Experience is overrated.
That's the inevitable conclusion after a young BYU team with virtually no NCAA Tournament track record put away a tourney-seasoned Virginia team 61-48 Thursday at the Huntsman Center.The Cougars did it by being the first team to overcome a bad case of nerves. After a low-scoring first half, BYU in the second period discovered an offense to complement its game-long good defense.
"In the second half we concentrated, we got the jitters out, we did the things that got us here," said BYU's Gary Trost.
"We knew we had to produce or go home," chimed in guard Scott Moon.
Faced with that choice, the Cougars produced. And the Cavaliers get to go home, where they may have nightmares about the BYU defenders - particularly 7-foot-6 center Shawn Bradley - who held them to 27.7 percent field-goal shooting.
At a press conference Wednesday, the Cavs said they planned to take the ball right at Bradley, hoping to get him in foul trouble.
Bradley played 37 minutes, was never in foul trouble, blocked 10 Cavalier shots (an NCAA Tournament record) and caused a bunch more to clang harmlessly off the rim.
"He broke our concentration once we got the ball in the middle," said Virginia forward Bryant Stith. "He was playing a one-man zone."
"Anytime we scored inside it was a major accomplishment," said Cavalier coach Jeff Jones.
Actually, anytime they scored at all it was noteworthy. When it was apparent by halftime that Bradley was serious about this inside-defense stuff, the Cavs tried their luck at the three-point line.
Eleven times. Eleven misses. Most of them by a lot. It seems this stingy BYU team was playing defense on the perimeter, too.
On the other hand, the Cavaliers also missed the few wide-open shots they took.
Now, before this starts to sound like a BYU blowout, keep in mind that the Cougs were behind at halftime, 22-19. They started the game by committing turnovers on three of their first four possessions, and finished the half with 11 turnovers, through traveling, throwing bad passes, dropping good passes, etc.
The Cougs had only two official field-goal attempts in the first four-plus minutes, and by halftime had shot a pitiful 17 times. BYU's guard trio of Nathan Call, Scott Moon and Mark Heslop had taken three shots.
BYU's only salvation at that point was that it had made seven of those 17 shots, while the Cavs, who shot 31 times, made just eight.
"It's hard to keep holding a team down when you miss so many shots," said Stith.
Jones said his team paid a price late in the game for its first-half defensive effort.
"They (BYU) wore us down," he said. "We expended so much energy playing defense, especially in the first half, and we didn't get anything out of it in terms of points. It seemed like we were on defense three-quarters of the game."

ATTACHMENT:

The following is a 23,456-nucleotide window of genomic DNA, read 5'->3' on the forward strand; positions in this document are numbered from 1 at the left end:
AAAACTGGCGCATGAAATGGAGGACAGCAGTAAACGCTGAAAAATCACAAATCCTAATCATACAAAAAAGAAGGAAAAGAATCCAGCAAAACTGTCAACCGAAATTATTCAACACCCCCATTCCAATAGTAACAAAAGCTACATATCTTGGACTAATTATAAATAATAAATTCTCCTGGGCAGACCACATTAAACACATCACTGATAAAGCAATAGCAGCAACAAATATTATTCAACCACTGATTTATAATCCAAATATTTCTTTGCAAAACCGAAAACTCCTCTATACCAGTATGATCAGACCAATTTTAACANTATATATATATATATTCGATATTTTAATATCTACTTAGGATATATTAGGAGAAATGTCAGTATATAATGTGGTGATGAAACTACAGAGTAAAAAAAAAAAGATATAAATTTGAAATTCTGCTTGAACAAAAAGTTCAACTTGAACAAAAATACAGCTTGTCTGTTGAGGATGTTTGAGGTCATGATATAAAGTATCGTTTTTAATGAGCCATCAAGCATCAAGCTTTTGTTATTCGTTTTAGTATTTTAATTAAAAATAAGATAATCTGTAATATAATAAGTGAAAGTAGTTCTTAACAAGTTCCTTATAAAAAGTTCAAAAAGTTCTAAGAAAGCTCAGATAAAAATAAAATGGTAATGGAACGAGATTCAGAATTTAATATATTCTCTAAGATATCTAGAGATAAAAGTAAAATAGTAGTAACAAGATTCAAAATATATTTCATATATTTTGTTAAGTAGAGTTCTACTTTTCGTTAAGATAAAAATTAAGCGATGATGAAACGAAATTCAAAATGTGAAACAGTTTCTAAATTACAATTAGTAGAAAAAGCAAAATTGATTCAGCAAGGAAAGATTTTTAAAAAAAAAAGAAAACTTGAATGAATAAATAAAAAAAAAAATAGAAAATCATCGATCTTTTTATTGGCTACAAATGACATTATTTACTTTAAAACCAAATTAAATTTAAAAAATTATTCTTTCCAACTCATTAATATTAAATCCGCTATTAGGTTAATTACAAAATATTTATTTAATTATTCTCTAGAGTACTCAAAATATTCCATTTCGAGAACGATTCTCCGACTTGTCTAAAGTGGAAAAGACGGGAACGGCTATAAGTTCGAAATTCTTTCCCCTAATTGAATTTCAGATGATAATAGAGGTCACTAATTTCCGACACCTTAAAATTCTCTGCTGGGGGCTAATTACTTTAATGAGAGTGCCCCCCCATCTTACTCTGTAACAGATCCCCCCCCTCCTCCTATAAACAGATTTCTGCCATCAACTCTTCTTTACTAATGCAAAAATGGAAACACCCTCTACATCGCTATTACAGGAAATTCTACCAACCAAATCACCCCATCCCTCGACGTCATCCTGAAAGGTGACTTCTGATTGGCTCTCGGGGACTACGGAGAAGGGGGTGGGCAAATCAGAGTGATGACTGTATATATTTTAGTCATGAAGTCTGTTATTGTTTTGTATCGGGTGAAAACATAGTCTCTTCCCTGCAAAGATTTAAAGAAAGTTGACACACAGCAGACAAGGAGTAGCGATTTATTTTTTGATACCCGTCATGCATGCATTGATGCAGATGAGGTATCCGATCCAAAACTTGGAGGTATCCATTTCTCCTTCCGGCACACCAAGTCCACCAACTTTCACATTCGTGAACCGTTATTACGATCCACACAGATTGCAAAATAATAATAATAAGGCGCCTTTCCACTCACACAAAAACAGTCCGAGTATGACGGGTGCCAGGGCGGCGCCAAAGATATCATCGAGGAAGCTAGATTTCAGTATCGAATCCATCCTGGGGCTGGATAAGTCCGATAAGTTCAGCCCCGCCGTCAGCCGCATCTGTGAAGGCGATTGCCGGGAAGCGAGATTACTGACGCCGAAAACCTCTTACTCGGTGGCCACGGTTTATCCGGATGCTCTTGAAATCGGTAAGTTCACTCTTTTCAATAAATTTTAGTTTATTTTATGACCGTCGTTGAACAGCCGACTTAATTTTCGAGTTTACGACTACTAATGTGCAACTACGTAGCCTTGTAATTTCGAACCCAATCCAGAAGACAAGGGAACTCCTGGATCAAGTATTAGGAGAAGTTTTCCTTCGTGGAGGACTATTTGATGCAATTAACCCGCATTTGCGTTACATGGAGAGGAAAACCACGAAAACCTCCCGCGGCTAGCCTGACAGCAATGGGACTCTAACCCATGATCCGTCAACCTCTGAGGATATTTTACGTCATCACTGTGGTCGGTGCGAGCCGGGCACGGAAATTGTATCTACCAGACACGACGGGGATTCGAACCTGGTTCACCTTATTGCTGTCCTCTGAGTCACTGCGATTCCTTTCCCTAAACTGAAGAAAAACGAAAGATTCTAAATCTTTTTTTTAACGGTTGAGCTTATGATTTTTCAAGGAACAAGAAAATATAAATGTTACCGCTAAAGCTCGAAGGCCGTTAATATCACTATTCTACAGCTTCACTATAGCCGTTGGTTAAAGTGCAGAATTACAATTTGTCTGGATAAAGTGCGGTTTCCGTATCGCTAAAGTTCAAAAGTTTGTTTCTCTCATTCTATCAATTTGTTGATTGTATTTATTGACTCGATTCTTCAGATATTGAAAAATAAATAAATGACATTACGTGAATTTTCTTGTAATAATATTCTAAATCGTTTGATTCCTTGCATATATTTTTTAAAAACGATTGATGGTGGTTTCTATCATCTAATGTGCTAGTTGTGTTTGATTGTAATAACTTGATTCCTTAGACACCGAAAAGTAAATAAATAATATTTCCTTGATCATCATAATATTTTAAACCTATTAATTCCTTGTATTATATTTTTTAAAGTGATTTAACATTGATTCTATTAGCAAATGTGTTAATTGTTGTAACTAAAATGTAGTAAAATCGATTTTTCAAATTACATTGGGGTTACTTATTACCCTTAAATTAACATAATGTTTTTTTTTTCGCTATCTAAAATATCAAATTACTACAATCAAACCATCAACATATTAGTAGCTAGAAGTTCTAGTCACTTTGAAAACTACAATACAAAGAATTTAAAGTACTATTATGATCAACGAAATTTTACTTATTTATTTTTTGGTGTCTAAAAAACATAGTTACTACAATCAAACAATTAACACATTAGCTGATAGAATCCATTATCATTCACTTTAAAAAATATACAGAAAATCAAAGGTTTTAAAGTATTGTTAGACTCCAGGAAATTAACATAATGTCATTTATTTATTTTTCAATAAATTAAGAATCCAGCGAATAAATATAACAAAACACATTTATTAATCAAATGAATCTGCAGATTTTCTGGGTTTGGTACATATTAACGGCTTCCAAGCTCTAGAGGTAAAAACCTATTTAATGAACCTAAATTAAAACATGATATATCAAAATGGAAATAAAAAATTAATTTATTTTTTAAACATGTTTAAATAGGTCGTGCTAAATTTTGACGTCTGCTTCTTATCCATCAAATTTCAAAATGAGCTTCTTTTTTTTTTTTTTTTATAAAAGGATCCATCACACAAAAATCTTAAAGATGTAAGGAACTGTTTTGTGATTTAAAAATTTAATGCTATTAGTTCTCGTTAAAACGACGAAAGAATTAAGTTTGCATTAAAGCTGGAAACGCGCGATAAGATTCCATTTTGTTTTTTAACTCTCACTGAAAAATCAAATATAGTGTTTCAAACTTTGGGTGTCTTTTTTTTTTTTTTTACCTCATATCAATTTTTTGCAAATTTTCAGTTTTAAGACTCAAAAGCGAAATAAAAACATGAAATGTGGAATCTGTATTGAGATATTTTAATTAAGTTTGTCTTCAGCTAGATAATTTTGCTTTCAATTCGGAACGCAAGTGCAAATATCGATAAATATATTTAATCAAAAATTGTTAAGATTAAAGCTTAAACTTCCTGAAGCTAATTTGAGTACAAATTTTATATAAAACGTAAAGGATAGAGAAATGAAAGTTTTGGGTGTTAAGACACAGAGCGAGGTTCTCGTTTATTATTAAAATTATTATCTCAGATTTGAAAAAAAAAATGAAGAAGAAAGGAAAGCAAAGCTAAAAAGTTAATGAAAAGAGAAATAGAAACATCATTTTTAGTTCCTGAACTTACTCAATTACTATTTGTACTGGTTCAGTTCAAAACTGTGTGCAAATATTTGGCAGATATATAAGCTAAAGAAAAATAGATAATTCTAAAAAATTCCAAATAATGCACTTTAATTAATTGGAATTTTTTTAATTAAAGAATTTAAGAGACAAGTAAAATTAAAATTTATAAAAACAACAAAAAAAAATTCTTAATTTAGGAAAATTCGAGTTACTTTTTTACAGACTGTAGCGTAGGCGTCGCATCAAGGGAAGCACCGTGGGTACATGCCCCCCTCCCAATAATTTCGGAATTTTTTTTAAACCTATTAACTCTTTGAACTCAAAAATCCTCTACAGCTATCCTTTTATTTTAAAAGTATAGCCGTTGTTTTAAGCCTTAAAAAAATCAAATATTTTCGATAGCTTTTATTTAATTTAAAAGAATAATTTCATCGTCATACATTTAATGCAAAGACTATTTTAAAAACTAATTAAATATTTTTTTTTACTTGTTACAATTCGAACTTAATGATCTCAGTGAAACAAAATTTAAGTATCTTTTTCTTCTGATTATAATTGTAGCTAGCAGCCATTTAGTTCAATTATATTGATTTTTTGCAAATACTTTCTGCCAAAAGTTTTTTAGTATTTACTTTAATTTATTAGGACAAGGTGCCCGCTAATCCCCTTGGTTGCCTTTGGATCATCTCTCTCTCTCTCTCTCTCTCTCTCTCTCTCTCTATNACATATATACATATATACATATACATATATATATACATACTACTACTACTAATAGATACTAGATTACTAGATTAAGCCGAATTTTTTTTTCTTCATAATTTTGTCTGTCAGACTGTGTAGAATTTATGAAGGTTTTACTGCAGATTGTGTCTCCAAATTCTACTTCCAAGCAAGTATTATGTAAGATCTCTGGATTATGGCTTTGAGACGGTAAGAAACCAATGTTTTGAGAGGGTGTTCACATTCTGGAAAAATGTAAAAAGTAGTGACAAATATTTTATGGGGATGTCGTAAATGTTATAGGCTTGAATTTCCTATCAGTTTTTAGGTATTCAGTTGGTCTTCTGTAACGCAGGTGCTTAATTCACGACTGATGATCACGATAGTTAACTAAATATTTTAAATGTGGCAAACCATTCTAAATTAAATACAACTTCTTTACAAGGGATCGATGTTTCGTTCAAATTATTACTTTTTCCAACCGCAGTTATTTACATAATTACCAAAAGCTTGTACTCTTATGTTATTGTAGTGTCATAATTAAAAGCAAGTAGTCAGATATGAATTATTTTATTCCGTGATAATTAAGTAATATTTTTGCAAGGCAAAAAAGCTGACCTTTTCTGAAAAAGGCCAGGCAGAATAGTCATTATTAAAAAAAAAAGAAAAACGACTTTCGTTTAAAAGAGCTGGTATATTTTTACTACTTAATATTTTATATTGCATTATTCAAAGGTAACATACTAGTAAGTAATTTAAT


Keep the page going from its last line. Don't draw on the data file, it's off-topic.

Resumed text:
The second half was pretty much a seesaw affair, both teams scoring better, until BYU went on a 7-0 mini-spurt about the midway point. Leading 34-33 with 10:27 left to play, Heslop missed a three-pointer but Trost grabbed the rebound and scored. A minute later, Heslop hit a tough 15-footer from the right side and was fouled. His free throw was good, and the score was 39-33.
After a miss by Virginia's Kenny Turner, Bradley was fouled and made both free throws for a 41-33 lead.
That eight-point lead, of course, meant it was time for BYU to go into its time-manipulation scheme, whittling the shot clock down to a few scant seconds before putting the ball up. The usual result was that the impatient Cavaliers fouled someone before the shot clock could get too far down, but that was just fine with BYU too. Over the final eight minutes, the Cougs - not noted as a spectacular free-throw shooting team - were 16 for 16 at the foul line. Their smallest lead was six, the biggest 17.
The leading scorer and rebounder for the Cougars was Trost, with 13 points, 11 boards. Steve Schreiner had 12 points on five-of-six from the field, and Moon had 10.
Virginia's senior point guard, John Crotty, had 20 points. The only other Cavalier in double figures was Stith, with 13 points on four of 13 shots. The Cavs' third-leading scorer, Turner, made three of 17 shots.
As for that experience stuff, it never came into play. Crotty, who was playing in his seventh NCAA Tournament game, said it didn't get a chance.
"We didn't keep the game close enough at the end where it (experience) would have been a factor," he said.
BYU's next opponent, at 12:20 p.m. Saturday, is No. 2 seed Arizona, which polished off St. Francis 93-80 in the late game Thursday. Arizona, a season-long Top 25 team, is experienced - and tall.
The Cougars have already shown they can deal with experience. Now they get a chance to show what they'll do with tall.